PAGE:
Cordelia: Unhappy that I am, I cannot heave My heart into my mouth
It’s a wonderful exchange, Pinteresque in its conciseness. Later when Lear, wandering the storm-wracked heath, encounters Poor Tom the beggar my attention was caught by these lines, which also drew a ripple of cynical laughter from the audience. We were all, no doubt, thinking of more recent behaviour by England’s politicians:
Through tatter’d clothes small vices do appear; Robes and furr’d gowns hide all. Plate sin with gold, And the strong lance of justice hurtless breaks: Arm it in rags, a pigmy’s straw does pierce it. None does offend, none, I say, none; I’ll able ’em: Take that of me, my friend, who have the power To seal the accuser’s lips. Get thee glass eyes; And like a scurvy politician, seem To see the things thou dost not.
In the programme, essays by Michael Dobson, Professor of Shakespeare at Birmingham University, and Neil Rodes, Professor of English Literature and Cultural History at St Andrews University, highlight the importance of the theme of homelessness and vagrancy in the play.
The country gives me proof and precedent Of Bedlam beggars, who, with roaring voices, Strike in their numb’d and mortified bare arms Pins, wooden pricks, nails, sprigs of rosemary; And with this horrible object, from low farms, Poor pelting villages, sheep-cotes, and mills, Sometime with lunatic bans, sometime with prayers, Enforce their charity. Poor Turlygod! poor Tom! That’s something yet: Edgar I nothing am.
When Edgar disguises himself as Poor Tom, an inmate of Bedlam hospital, Shakespeare was bringing into the play one of the key social and political issues at the time that Lear was written and first performed in the first decade of the 17th century. By then Bedlam (Bethlehem Hospital) was already an asylum notorious for its appalling conditions and brutal treatment of its patients, some of whom were given licenses to beg outside the hospital.
Dobson writes of the play’s ‘profound interest in vagrancy’:
Shakespeare’s version of the tale of King Lear, a story well-known to Jacobeans is the only [version] in which Lear and Cordelia lose the battle, the only one in which the King goes mad, and the only one in which the king’s moral trajectory through the action hinges on an encounter with what appears to be a mad rural beggar, Edgar in his disguise as Poor Tom. For Shakespeare, half the point of Kin gLear is the salutary, edifying experience undergone by its titular king of becoming a deranged, homeless, lost vagrant himself.
Dobson describes Lear as ‘a literally levelling play’ with ‘no gods, no heavens, no hell, just a disenchanted flat exposed plain on which human beings struggle and die’. At the very core of the play, out shelterless in the rain, Lear expresses this new, egalitarian moral vision in a prayer:
Poor naked wretches, whereso’er you are, That bide the pelting of this pitiless storm, How shall your houseless heads and unfed sides, Your loop’d and window’d raggedness, defend you From seasons such as these? O, I have ta’en Too little care of this! Take physic, pomp; Expose thyself to feel what wretches feel, That thou mayst shake the superflux to them, And show the heavens more just
For Dobson, ‘this play aspires to speak of, and to, everyone, everywhere’. He adds, interestingly, that among the play’s earliest recorded productions, soon after being performed before King James, was a rendition given illegally by a small company of former artisans who toured the moorland hamlets of Yorkshire in 1609-10.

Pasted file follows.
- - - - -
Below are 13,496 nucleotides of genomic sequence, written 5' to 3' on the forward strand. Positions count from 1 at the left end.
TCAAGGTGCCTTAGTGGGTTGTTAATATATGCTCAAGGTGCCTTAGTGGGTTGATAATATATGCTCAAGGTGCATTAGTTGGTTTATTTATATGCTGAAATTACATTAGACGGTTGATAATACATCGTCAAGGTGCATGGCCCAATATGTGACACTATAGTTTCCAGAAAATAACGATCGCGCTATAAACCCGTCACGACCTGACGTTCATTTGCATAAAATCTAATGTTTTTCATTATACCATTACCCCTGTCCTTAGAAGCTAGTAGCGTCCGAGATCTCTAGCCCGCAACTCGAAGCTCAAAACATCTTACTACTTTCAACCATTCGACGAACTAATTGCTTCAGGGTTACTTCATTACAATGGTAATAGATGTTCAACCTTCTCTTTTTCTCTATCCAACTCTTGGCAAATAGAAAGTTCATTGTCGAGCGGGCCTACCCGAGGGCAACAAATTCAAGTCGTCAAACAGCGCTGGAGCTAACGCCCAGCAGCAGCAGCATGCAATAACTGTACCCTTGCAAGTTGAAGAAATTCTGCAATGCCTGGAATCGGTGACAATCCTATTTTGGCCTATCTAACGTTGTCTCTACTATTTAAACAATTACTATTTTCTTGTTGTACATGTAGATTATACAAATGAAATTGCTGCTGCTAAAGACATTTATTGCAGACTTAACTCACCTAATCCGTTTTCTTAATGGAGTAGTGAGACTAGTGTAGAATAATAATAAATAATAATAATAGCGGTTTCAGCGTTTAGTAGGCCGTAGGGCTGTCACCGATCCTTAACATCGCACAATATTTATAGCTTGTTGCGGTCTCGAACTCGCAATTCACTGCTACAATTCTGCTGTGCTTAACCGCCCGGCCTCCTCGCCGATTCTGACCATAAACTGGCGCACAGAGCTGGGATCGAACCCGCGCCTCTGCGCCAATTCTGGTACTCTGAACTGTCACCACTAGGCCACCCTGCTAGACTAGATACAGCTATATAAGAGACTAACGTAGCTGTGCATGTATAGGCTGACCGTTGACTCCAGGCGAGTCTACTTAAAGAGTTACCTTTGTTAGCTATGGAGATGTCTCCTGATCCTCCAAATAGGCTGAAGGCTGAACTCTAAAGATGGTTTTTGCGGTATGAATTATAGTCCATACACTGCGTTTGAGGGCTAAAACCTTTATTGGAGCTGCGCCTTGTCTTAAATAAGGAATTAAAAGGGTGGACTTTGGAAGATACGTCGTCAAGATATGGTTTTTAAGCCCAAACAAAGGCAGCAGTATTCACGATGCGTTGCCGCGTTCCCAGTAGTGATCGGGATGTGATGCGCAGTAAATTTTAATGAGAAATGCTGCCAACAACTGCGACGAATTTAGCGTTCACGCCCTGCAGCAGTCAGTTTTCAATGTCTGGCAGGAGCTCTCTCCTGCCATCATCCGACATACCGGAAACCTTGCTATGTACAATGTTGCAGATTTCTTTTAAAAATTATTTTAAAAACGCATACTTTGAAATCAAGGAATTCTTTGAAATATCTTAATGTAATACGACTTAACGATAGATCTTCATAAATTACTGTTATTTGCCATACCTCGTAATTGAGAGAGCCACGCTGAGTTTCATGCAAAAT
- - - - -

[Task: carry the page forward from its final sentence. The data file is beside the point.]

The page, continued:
Introducing the programme notes, Dominic Dromgoole, the Globe’s Artistic Director, observes that touring productions represent a tradition in English theatre that goes back a long way:
Before the construction of the Rose and the Globe all our dramatic experiences were about companies trucking up to strange towns, and performing plays in inn yards, in churches, in guildhalls, in fairs and at any other number of strange venues under the canopy of the sky. Touring was in Shakespeare’s blood and in the blood of the company of actors he worked with. They had toured before they formed a company at the Globe, and they continued to do so after they were established. In part this was an emergency measure – when the theatres had to close due to plague or the opprobrium of the city fathers, then they could take a show out on the road. But there were also powerful economic reasons – touring made money, and was a good way to recycle work that had succeeded in London.
The Globe resurrected this tradition in summer 2007 after a 400-year break taking a scaled-down, touring production of Romeo and Juliet out from the Globe. They have toured ever since, and the tours have gone from strength to strength.
Dromgoole’s piece is illustrated by a detail from Village Festival in Honour of St Hubert and St Anthony, by Pieter Brueghel the Younger, painted in 1632. At the centre of the village festivities, Brueghel has depicted a booth stage – the kind of temporary stage that was dominant in England in Shakespeare’s day. It was a small rectangular stage mounted on trestles or barrels and backed by a cloth-covered booth which served as a tiring-house (short for ‘attiring house’, where the actors dressed).
In the centre of the painting, a large crowd has gathered around the stage to watch a play in which a man dressed as a monk kisses a buxom woman, while another man spies upon them from a basket on a colleague’s back. The painting illustrates a religious festival which would undoubtedly have come as a welcome respite from the monotonous toil of peasant existence. Effigies of Saints Anthony and Hubert are being carried in a procession through the village, but for the most part the spectators’ attention has been diverted elsewhere, gazing instead at the play performed by a group of travelling actors.